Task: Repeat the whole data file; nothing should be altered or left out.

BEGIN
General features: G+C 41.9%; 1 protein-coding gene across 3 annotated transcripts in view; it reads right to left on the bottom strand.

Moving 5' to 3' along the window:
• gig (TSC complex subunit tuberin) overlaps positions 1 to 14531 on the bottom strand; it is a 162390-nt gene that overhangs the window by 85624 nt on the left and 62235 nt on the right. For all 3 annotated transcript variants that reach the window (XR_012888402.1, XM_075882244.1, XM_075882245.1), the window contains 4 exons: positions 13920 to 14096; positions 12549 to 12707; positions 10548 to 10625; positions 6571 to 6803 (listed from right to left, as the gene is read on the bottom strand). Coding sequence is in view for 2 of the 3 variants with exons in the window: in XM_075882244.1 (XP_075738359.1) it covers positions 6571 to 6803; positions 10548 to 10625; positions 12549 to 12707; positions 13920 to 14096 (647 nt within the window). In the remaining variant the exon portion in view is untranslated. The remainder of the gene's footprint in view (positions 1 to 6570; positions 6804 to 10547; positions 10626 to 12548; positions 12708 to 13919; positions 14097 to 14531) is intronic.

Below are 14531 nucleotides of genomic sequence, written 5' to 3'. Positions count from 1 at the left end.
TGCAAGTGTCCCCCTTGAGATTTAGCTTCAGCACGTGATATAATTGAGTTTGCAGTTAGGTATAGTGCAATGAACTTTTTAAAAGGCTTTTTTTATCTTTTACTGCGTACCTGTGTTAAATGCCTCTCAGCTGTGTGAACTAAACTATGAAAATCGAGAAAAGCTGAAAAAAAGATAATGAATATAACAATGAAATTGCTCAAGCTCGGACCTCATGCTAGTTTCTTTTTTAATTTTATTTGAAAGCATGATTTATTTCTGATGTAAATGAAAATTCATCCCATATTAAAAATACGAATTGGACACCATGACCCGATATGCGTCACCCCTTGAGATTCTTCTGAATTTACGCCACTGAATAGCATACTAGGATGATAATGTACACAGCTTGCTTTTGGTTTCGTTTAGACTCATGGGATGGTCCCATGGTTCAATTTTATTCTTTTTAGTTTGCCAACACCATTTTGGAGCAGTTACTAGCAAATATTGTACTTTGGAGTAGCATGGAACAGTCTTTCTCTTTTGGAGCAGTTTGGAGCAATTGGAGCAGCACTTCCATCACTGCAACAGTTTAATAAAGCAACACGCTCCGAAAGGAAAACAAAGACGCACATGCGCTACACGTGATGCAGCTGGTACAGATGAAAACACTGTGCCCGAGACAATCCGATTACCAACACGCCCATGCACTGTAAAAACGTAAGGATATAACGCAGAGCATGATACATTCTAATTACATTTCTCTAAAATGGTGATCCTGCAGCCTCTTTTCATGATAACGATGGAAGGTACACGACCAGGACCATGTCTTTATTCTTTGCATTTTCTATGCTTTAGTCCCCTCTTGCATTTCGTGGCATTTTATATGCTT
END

General features: G+C 41.9%; 1 protein-coding gene across 3 annotated transcripts in view; it reads right to left on the bottom strand.

Moving 5' to 3' along the window:
• gig (TSC complex subunit tuberin) overlaps positions 1 to 14531 on the bottom strand; it is a 162390-nt gene that overhangs the window by 85624 nt on the left and 62235 nt on the right. For all 3 annotated transcript variants that reach the window (XR_012888402.1, XM_075882244.1, XM_075882245.1), the window contains 4 exons: positions 13920 to 14096; positions 12549 to 12707; positions 10548 to 10625; positions 6571 to 6803 (listed from right to left, as the gene is read on the bottom strand). Coding sequence is in view for 2 of the 3 variants with exons in the window: in XM_075882244.1 (XP_075738359.1) it covers positions 6571 to 6803; positions 10548 to 10625; positions 12549 to 12707; positions 13920 to 14096 (647 nt within the window). In the remaining variant the exon portion in view is untranslated. The remainder of the gene's footprint in view (positions 1 to 6570; positions 6804 to 10547; positions 10626 to 12548; positions 12708 to 13919; positions 14097 to 14531) is intronic.

Below are 14531 nucleotides of genomic sequence, written 5' to 3'. Positions count from 1 at the left end.
TGCAAGTGTCCCCCTTGAGATTTAGCTTCAGCACGTGATATAATTGAGTTTGCAGTTAGGTATAGTGCAATGAACTTTTTAAAAGGCTTTTTTTATCTTTTACTGCGTACCTGTGTTAAATGCCTCTCAGCTGTGTGAACTAAACTATGAAAATCGAGAAAAGCTGAAAAAAAGATAATGAATATAACAATGAAATTGCTCAAGCTCGGACCTCATGCTAGTTTCTTTTTTAATTTTATTTGAAAGCATGATTTATTTCTGATGTAAATGAAAATTCATCCCATATTAAAAATACGAATTGGACACCATGACCCGATATGCGTCACCCCTTGAGATTCTTCTGAATTTACGCCACTGAATAGCATACTAGGATGATAATGTACACAGCTTGCTTTTGGTTTCGTTTAGACTCATGGGATGGTCCCATGGTTCAATTTTATTCTTTTTAGTTTGCCAACACCATTTTGGAGCAGTTACTAGCAAATATTGTACTTTGGAGTAGCATGGAACAGTCTTTCTCTTTTGGAGCAGTTTGGAGCAATTGGAGCAGCACTTCCATCACTGCAACAGTTTAATAAAGCAACACGCTCCGAAAGGAAAACAAAGACGCACATGCGCTACACGTGATGCAGCTGGTACAGATGAAAACACTGTGCCCGAGACAATCCGATTACCAACACGCCCATGCACTGTAAAAACGTAAGGATATAACGCAGAGCATGATACATTCTAATTACATTTCTCTAAAATGGTGATCCTGCAGCCTCTTTTCATGATAACGATGGAAGGTACACGACCAGGACCATGTCTTTATTCTTTGCATTTTCTATGCTTTAGTCCCCTCTTGCATTTCGTGGCATTTTATATGCTT